Soon it will be the most holy month in the Islamic calendar. Teach your kids about Ramadan with these four easy steps.
Did you know more than one billion Muslims worldwide celebrate Ramadan? Everyone spends more time with their families, doing good deeds and helping other people.
To help your children start understand the Holy Month, here are four ways to help you introduce Ramadan traditions to them.
Joanna Nazareno-Santillan is a mother and founder of Afterschool.ae, UAE’s online resource for schools, nurseries and kids’ activities. She shares these simple tips:
Pay It Forward
Ramadan is a month known for charity and good deeds. This is a great time to introduce the idea of giving and receiving. To get your children started off on the habit of paying it forward, discuss with them what it means to give and receive, and the importance of being kind to others.
You can collect old clothes and toys they have outgrown or don’t need. You can also try preparing simple food packages or hot meals together to give out to those less fortunate.
If they are old enough, take kids with you to a charity event so that they gain a new perspective and appreciation for acts of kindness. We’ll be sharing details of these soon, so keep checking back!
Ramadan is family time and people make an extra effort to visit each other and spend time together. Plan get-togethers with extended family and friends, especially those you have not seen for a while.
You can use the time to make your children familiar with the family tree by asking each member to explain how they fit into it.
Squeeze in activities that will help your children bond with other members of the family, such as games that promote teamwork. You can make family time a regular thing by blocking off one day in a week – just to make the transition of getting used to it more gradual.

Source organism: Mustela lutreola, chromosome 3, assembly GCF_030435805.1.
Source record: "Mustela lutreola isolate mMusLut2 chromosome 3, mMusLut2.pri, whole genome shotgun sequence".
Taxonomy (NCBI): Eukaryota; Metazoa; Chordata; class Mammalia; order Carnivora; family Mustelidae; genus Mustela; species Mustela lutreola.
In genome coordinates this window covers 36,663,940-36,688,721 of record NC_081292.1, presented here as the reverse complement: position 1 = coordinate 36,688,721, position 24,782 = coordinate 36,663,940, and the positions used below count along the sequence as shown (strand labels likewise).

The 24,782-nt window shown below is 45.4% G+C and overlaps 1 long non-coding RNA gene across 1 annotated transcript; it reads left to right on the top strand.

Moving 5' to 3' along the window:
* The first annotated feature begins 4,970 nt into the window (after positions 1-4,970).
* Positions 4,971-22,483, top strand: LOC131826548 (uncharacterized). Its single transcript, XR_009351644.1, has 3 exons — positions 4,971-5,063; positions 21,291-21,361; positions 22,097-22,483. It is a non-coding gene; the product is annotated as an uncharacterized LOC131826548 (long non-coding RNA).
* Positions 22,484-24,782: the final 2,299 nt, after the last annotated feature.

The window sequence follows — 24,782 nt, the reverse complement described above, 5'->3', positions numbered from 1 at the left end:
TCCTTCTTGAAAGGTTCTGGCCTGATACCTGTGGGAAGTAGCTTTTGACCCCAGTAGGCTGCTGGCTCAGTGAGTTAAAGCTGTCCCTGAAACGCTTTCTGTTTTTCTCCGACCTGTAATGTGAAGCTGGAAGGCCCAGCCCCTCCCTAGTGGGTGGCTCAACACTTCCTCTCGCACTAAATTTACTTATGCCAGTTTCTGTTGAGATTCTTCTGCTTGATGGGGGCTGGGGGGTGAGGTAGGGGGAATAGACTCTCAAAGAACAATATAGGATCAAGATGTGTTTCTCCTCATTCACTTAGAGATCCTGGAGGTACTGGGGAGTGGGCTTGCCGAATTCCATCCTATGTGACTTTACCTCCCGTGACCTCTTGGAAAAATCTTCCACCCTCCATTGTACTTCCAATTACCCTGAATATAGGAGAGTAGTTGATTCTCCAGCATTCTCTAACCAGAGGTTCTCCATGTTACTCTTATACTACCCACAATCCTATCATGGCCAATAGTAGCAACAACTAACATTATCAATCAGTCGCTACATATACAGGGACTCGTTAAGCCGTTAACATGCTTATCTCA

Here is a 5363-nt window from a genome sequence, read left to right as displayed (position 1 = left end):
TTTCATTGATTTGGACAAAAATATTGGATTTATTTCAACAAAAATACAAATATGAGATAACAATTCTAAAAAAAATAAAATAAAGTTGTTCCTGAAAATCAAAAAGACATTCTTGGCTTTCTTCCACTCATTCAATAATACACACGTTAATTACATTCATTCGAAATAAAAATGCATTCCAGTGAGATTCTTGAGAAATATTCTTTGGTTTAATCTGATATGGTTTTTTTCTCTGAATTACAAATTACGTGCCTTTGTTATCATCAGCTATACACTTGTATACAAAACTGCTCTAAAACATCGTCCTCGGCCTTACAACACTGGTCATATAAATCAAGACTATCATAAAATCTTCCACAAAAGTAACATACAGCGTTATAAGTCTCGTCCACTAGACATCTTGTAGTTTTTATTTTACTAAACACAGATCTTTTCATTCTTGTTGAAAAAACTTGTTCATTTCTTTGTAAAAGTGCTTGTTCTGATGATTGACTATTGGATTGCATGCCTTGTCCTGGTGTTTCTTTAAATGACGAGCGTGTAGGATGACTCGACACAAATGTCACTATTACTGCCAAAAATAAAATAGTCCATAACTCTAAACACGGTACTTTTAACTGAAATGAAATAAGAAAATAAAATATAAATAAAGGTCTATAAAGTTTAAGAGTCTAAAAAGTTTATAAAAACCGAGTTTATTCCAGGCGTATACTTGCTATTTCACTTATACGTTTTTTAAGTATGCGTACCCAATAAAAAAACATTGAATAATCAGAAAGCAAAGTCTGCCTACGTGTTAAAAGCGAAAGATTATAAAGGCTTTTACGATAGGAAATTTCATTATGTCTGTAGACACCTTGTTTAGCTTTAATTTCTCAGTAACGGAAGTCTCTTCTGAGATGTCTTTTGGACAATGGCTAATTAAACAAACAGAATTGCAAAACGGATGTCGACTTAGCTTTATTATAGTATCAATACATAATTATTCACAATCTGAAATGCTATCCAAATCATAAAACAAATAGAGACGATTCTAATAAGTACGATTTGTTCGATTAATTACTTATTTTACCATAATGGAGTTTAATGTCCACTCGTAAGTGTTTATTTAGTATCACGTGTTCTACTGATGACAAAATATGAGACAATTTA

Ramadan is also a time for self-reflection as people strive to be better versions of themselves. With your child still starting to get to know themselves better, giving them time to sit and reflect on themselves might be challenge.
Share with them how you usually go through self-reflection yourself, and recommend a certain time and place when they can do it. You can also try setting up questions that will help them start reflecting, and create a goal improvement sheet.
Get Festive and Fun
Ramadan is a celebration. Get your children excited by making the atmosphere at home fun and festive.
You can cut out paper lanterns and decorate them around the house. Give the home a celebratory vibe by researching Ramadan decorations you can do together. You can also search for sweet treats to prepare.
To commemorate the celebration each year, create a scrapbook of all the memories you have shared during the season. This makes your children see Ramadan as a month to look forward to and that it can be filled with excitement.